The United Kingdom, of course, has gained an attraction too. The new experience, King Arthur and the Knights of the Round Table, is a theater-in-the-round show a la Alien Encounter that casts guests as King Arthur’s knights. The show features witty jokes, an appearance by the horrible Dark Knight, and a small cameo from Archemides the owl from The Sword in the Stone.



The last new pavilion, Egypt takes the place of the Canadian building used for the Food and Wine Festivals. The entire pavilion here is pretty much the same thing that DisneyManOne posted, so yeah…

This new pavilion will make up its' new home in Epcot and will be centered by a grand pyramid, which dominates over the rest of the pavilion. Sand floors are sketched into the pavement of the pavilion. A wooden bridge suspends over the land, as a part of the World Showcase Lagoon runs throughout the Egyptian sands, simulating a serene Nile River, as tall strings of grass appear from the waterbeds of the river.

In the center of the pavilion, guests will find the Egyptian Marketplace, which is a bustling metropolis of activity. The Marketplace features several stores and the Cairo Café quick-service restaurant, which offers a splendid selection of Egyptian-style foods. Egyptian cuisine is know for its kababs, meat and vegetables that are grilled on skewers. The concept for this restaurant would be that diners walk through an area designed to look like a market and select different types of meat, vegetables, spices, and sauces they want on their kababs. Diners then take their ingredients to a large open fire pit where a chef will place the ingredients they have chosen onto a skewer and they can watch as the kababs are prepared over the open fire. There's also a bakery featuring a large selection of breads, which form the backbone of Egyptian cuisine, as well as numerous Egyptian pastries. The bakery would offer a variety of different sandwiches and guests would have the opportunity to select which type of bread on which they would like to have their sandwich. Within the Marketplace, the Cairo Jewelers store is located, featuring a great supply of wonderfuly jewelery and fragrance items. Attached to Cairo Jewelers is the Ancient Artifacts store, which sells all different sorts of material and merchandise from Egypt, including clothing, wooden sculptures, ancient tablets and incenses.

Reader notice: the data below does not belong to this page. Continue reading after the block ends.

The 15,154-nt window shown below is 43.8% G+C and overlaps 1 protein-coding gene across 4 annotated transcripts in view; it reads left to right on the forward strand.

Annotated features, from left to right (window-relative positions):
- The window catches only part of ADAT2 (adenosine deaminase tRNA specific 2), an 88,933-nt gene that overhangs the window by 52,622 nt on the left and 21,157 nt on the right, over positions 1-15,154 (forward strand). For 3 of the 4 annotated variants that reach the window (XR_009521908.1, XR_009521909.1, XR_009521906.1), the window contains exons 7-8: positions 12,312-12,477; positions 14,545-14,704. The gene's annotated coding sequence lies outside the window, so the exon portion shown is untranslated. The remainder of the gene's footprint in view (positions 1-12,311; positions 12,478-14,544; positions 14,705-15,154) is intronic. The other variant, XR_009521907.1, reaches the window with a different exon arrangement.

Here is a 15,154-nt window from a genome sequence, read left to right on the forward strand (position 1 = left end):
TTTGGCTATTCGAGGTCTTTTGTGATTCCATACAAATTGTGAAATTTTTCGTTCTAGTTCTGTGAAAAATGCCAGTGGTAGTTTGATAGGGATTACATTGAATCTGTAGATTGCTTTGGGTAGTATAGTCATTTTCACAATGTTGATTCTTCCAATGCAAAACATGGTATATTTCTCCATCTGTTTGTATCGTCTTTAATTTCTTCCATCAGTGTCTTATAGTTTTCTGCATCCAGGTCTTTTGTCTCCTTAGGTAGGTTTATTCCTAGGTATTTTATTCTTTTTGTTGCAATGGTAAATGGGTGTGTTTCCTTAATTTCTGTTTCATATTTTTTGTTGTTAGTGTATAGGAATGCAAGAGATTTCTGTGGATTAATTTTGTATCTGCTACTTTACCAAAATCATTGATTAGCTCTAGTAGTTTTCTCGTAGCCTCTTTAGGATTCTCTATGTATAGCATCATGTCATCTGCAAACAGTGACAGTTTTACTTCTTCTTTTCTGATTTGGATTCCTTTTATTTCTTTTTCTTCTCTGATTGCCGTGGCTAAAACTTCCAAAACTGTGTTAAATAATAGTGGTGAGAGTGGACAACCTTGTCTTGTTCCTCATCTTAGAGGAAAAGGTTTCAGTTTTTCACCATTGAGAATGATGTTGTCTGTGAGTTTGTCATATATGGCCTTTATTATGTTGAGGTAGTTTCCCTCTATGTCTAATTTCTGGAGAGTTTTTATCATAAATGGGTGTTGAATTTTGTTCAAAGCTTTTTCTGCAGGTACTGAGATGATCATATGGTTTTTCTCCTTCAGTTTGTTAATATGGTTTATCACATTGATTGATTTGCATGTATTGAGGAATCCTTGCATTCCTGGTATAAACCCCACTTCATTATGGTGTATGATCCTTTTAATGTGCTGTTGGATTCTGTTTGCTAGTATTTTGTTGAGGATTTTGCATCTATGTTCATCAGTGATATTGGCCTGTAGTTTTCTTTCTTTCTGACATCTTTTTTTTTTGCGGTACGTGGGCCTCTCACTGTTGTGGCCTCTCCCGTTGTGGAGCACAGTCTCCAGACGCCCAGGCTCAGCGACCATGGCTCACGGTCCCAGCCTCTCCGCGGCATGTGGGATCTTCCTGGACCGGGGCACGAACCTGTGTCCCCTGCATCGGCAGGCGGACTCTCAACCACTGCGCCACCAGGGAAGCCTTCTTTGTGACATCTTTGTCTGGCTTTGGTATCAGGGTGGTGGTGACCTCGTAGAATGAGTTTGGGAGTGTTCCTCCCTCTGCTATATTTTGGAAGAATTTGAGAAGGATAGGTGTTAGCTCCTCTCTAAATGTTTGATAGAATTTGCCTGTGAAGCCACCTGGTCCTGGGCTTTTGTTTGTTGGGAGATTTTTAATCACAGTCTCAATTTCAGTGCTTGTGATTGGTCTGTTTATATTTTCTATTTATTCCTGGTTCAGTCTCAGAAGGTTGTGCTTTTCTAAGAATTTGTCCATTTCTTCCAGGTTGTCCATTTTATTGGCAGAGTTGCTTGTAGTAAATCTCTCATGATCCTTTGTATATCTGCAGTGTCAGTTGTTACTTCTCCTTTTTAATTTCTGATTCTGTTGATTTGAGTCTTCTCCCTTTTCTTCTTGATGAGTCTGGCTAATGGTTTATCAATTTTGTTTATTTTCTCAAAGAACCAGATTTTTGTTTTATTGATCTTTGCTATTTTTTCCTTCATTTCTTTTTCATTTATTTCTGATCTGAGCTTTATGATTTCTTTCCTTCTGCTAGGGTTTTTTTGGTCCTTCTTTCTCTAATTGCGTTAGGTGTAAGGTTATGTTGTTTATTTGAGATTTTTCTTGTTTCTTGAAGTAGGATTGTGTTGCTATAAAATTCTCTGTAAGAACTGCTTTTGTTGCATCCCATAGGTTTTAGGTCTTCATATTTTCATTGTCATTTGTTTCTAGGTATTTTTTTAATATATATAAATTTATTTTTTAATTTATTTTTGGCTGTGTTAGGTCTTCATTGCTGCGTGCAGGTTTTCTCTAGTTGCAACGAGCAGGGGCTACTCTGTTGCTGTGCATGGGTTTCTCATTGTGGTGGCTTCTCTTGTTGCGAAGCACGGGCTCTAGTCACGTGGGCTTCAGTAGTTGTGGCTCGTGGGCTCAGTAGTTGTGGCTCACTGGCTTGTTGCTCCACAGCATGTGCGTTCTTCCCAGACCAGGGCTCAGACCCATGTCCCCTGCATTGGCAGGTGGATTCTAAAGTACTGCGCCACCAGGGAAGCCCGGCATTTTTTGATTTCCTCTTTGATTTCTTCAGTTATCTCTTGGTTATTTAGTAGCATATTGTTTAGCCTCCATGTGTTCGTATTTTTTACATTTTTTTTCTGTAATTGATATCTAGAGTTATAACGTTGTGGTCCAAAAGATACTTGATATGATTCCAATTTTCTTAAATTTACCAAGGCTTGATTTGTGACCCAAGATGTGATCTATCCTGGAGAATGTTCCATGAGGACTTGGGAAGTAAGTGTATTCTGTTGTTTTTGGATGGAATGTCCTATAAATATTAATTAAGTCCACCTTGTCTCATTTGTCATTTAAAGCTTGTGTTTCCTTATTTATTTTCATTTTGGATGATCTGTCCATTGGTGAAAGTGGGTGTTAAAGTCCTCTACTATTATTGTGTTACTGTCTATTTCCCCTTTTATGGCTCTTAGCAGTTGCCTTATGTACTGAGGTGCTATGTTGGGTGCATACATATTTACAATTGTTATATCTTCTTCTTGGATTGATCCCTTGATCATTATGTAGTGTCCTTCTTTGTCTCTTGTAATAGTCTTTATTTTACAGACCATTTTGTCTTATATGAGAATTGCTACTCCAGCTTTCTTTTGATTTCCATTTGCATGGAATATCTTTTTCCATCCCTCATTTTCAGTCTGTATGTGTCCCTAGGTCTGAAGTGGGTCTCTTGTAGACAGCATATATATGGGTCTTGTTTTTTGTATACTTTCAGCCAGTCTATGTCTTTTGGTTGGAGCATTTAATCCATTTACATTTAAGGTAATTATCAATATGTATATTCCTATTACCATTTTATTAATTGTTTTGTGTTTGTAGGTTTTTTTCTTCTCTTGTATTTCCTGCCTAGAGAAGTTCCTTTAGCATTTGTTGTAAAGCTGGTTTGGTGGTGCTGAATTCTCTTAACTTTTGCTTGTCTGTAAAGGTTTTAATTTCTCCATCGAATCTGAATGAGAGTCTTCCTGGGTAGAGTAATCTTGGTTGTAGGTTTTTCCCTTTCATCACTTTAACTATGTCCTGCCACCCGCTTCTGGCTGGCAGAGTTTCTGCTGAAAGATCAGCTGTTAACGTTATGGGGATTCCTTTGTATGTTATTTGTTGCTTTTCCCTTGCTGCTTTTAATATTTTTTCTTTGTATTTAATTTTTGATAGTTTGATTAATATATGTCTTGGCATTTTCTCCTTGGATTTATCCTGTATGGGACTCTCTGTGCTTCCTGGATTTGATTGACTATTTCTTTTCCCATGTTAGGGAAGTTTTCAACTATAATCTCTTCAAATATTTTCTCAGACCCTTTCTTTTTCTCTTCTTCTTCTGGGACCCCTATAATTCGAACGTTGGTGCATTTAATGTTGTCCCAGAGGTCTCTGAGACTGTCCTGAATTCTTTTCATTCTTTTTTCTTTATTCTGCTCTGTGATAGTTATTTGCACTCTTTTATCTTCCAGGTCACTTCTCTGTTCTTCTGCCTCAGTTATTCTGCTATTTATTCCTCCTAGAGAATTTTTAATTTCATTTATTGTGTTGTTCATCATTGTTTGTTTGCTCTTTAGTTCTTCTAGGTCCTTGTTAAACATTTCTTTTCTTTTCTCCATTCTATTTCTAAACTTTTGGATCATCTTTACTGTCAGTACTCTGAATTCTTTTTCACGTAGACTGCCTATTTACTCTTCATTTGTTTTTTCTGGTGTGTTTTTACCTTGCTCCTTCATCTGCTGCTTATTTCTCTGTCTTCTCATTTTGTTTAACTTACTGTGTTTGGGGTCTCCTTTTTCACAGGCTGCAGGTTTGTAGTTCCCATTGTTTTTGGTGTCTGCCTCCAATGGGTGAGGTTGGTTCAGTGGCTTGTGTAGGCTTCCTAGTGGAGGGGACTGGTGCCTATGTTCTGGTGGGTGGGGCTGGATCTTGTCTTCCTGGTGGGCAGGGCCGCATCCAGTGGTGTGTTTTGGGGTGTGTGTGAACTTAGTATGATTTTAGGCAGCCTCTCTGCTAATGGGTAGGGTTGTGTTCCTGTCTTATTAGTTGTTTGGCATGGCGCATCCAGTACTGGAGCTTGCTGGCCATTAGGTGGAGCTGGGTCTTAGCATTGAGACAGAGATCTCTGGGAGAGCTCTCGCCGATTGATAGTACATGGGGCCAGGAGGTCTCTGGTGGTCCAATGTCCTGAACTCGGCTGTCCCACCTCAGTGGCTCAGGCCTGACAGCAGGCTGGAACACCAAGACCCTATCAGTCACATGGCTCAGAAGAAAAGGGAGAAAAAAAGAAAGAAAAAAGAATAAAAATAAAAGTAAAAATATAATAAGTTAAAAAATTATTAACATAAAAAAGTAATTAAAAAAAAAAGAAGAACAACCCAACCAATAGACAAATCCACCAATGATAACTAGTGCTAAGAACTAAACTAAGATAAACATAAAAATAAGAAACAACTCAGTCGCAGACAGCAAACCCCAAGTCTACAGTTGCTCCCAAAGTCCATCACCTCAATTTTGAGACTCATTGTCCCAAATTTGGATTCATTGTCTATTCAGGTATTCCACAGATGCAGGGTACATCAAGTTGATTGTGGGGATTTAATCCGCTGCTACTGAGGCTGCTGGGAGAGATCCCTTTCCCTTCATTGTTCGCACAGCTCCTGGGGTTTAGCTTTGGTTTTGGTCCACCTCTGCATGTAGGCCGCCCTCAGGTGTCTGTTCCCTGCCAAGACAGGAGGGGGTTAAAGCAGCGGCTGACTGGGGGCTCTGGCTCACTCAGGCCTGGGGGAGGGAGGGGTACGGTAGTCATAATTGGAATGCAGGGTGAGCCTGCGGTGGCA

From here, the guests are then led along a sand road, adorned with ancient columns, destoyed after years and years of decay. The stone columns line the way to a grand pyramid, where the Great Pyramid of Anubis is located. The pyramid is host to this new E-Ticket attraction, which takes guests through the pyramid to gather the knowledge of the facts and myths of the worlds of Egypt and more-so, what lies beneath the the deepest chambers of this sacred pyramid. While the attraction is somewhat of a mild thrill ride, probably comparable to either Test Track or Dinosaur, this is not a scary attraction, there are no Zombies or demons chasing after the guests, much opposed to Universal's Revenge of the Mummy attraction, rather this adventure offers guests a once in a life-time journey to explore the secrets of a pyramid, lost to the world for hundreds of years. The inside of the pyramid also features King Tut's, a sit-down restaurant inside one of the lavish treasure chambers of the pyramid.